Insulin is generally administered to people with type 1 diabetes mellitus (T1DM) using multiple daily injections (MDIs), but can also be delivered using infusion pumps. In the UK, pumps are recommended for patients with the greatest need and adult use is less than in comparable countries. Previous trials have been small, of short duration and have failed to control for training in insulin adjustment.
To assess the clinical effectiveness and cost-effectiveness of pump therapy compared with MDI for adults with T1DM, with both groups receiving equivalent structured training in flexible insulin therapy.
Pragmatic, multicentre, open-label, parallel-group cluster randomised controlled trial, including economic and psychosocial evaluations. After participants were assigned a group training course, courses were randomly allocated in pairs to either pump or MDI.
Eight secondary care diabetes centres in the UK.
Adults with T1DM for > 12 months, willing to undertake intensive insulin therapy, with no preference for pump or MDI, or a clinical indication for pumps.
Pump or MDI structured training in flexible insulin therapy, followed up for 2 years. MDI participants used insulin analogues. Pump participants used a Medtronic Paradigm® VeoTM (Medtronic, Watford, UK) with insulin aspart (NovoRapid, Novo Nordisk, Gatwick, UK).
Primary outcome - change in glycated haemoglobin (HbA1c) at 2 years in participants whose baseline HbA1c was ≥ 7.5% (58 mmol/mol). Key secondary outcome - proportion of participants with HbA1c ≤ 7.5% at 2 years. Other outcomes at 6, 12 and 24 months - moderate and severe hypoglycaemia; insulin dose; body weight; proteinuria; diabetic ketoacidosis; quality of life (QoL); fear of hypoglycaemia; treatment satisfaction; emotional well-being; qualitative interviews with participants and staff (2 weeks), and participants (6 months); and ICERs in trial and modelled estimates of cost-effectiveness.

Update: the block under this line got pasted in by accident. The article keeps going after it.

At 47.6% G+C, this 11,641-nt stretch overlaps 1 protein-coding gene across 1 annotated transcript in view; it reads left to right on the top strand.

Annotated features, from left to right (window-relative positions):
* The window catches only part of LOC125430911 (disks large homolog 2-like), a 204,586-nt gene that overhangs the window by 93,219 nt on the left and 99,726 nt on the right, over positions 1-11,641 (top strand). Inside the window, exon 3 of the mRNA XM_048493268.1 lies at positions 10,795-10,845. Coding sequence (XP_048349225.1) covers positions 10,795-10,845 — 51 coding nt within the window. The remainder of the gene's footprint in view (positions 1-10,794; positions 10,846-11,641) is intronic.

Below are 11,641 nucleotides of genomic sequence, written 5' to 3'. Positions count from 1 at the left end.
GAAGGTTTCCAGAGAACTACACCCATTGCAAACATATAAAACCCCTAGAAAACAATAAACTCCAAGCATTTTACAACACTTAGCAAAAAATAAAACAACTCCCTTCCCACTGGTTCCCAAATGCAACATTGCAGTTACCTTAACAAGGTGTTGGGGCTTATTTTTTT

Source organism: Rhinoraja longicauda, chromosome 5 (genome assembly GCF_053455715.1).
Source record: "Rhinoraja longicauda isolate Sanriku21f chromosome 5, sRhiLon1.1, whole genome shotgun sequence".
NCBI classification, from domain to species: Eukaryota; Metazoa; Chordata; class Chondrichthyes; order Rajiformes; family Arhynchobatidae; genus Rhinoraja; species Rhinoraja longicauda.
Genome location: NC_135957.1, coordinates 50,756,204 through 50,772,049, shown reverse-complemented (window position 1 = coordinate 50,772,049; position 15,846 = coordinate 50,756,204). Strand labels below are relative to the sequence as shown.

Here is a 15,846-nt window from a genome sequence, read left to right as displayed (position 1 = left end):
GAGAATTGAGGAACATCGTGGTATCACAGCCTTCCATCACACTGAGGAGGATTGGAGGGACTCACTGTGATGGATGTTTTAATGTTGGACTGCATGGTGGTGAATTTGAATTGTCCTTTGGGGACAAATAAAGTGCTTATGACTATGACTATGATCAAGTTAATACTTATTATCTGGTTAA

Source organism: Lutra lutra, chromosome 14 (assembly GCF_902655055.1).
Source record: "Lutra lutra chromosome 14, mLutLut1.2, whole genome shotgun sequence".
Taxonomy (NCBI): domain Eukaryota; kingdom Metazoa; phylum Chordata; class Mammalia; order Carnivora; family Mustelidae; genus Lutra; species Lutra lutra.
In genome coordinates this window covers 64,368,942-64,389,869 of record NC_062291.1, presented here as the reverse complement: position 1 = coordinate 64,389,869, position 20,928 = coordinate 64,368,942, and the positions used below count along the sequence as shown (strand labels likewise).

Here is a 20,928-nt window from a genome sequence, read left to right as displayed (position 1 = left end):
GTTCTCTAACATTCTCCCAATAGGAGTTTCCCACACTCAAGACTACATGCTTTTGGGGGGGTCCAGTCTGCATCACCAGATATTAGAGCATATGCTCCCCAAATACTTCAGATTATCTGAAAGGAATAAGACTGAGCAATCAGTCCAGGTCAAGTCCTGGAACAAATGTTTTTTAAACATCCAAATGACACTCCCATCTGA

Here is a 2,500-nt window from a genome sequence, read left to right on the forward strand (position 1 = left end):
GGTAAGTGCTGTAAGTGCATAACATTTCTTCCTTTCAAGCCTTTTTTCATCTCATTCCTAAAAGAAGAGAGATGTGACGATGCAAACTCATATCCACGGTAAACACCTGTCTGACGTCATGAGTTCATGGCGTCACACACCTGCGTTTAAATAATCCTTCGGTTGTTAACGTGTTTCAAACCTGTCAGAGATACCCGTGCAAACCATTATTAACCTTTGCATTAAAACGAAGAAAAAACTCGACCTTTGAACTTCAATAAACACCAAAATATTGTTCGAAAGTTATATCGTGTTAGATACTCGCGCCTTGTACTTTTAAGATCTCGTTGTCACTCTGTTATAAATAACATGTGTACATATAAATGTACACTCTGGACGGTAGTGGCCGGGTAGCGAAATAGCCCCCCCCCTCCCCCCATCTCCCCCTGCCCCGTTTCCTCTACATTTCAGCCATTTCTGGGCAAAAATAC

We randomised 46 courses comprising 317 participants: 267 attended a Dose Adjustment For Normal Eating course (132 pump; 135 MDI); 260 were included in the intention-to-treat analysis, of which 235 (119 pump; 116 MDI) had baseline HbA1c of ≥ 7.5%. HbA1c and severe hypoglycaemia improved in both groups. The drop in HbA1c% at 2 years was 0.85 on pump and 0.42 on MDI. The mean difference (MD) in HbA1c change at 2 years, at which the baseline HbA1c was ≥ 7.5%, was -0.24% [95% confidence interval (CI) -0.53% to 0.05%] in favour of the pump (p = 0.098). The per-protocol analysis showed a MD in change of -0.36% (95% CI -0.64% to -0.07%) favouring pumps (p = 0.015). Pumps were not cost-effective in the base case and all of the sensitivity analyses. The pump group had greater improvement in diabetes-specific QoL diet restrictions, daily hassle plus treatment satisfaction, statistically significant at 12 and 24 months and supported by qualitative interviews.
Blinding of pump therapy was not possible, although an objective primary outcome was used.
Adding pump therapy to structured training in flexible insulin therapy did not significantly enhance glycaemic control or psychosocial outcomes in adults with T1DM.
To understand why few patients achieve a HbA1c of < 7.5%, particularly as glycaemic control is worse in the UK than in other European countries.
Current Controlled Trials ISRCTN61215213.
This project was funded by the National Institute for Health Research (NIHR) Health Technology Assessment programme and will be published in full in Health Technology Assessment; Vol. 21, No. 20. See the NIHR Journals Library website for further project information.